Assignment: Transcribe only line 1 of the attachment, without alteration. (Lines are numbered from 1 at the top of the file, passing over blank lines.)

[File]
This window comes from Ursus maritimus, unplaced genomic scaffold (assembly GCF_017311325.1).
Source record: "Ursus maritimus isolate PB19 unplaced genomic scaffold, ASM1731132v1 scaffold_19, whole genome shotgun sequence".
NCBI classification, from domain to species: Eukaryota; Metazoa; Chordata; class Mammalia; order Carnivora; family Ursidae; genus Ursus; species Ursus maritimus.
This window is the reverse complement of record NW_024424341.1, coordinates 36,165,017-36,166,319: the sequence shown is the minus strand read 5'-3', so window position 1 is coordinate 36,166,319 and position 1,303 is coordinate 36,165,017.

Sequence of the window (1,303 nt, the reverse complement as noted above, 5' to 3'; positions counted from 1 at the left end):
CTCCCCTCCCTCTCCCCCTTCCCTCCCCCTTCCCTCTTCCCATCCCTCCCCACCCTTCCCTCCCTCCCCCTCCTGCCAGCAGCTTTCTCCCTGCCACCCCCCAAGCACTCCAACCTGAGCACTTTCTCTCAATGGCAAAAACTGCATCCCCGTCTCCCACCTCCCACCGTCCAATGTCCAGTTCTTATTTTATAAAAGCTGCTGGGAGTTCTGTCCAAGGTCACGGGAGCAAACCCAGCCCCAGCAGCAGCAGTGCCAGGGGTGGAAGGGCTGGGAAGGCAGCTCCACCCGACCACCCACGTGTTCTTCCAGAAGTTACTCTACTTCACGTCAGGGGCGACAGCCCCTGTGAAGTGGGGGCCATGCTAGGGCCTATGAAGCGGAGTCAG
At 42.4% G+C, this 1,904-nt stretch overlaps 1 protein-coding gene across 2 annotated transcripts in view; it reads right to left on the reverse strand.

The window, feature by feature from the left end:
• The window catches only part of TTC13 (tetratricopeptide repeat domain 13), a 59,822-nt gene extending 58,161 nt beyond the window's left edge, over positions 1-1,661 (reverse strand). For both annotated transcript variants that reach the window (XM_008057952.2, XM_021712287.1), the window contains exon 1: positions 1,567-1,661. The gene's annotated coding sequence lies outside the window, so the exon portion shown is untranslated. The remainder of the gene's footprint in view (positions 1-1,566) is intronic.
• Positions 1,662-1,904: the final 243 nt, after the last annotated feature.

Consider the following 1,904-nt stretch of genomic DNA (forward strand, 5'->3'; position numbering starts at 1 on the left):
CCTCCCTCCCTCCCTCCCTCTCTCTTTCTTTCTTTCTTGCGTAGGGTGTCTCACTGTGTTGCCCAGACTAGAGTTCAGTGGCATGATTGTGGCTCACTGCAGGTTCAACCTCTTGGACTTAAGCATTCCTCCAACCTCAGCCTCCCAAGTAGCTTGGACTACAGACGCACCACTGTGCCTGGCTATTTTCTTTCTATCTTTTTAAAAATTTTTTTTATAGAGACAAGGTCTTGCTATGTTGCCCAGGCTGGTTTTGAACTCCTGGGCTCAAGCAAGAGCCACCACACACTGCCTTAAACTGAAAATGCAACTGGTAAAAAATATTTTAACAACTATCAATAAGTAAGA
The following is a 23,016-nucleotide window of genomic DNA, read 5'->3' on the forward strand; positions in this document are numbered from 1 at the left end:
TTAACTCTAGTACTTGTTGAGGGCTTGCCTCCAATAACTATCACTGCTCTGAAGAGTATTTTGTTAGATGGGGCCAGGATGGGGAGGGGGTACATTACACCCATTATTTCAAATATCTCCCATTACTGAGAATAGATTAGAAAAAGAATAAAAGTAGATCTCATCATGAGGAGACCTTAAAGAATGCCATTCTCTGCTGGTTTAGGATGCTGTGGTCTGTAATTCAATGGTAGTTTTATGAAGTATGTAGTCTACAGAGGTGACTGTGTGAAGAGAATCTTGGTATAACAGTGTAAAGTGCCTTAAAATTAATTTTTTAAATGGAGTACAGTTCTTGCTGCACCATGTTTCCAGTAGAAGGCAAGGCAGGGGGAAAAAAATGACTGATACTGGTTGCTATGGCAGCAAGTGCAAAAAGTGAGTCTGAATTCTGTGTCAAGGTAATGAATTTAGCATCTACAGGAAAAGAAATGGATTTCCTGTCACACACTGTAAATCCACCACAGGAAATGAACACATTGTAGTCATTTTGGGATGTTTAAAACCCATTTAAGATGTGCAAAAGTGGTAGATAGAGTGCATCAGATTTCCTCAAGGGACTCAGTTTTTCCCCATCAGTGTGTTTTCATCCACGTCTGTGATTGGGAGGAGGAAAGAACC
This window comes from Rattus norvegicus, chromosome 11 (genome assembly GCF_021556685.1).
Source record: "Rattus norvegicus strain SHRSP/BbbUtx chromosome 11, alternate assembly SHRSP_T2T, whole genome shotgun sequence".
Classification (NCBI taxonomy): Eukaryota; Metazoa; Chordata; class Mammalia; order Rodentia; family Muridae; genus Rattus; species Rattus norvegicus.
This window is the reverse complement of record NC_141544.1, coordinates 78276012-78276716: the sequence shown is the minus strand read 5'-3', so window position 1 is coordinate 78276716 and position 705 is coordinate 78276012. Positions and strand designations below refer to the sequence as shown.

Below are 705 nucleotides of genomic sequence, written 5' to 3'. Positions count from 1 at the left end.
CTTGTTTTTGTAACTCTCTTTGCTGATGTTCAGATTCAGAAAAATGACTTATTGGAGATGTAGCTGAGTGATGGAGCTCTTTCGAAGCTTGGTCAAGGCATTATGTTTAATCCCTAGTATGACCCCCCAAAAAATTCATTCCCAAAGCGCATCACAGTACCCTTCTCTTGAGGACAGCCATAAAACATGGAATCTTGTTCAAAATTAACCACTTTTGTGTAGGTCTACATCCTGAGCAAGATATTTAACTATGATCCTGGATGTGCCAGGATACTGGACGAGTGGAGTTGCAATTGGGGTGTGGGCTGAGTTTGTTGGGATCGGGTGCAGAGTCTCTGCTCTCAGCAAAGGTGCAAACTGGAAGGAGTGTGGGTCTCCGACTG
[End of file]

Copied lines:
This window comes from Ursus maritimus, unplaced genomic scaffold (assembly GCF_017311325.1).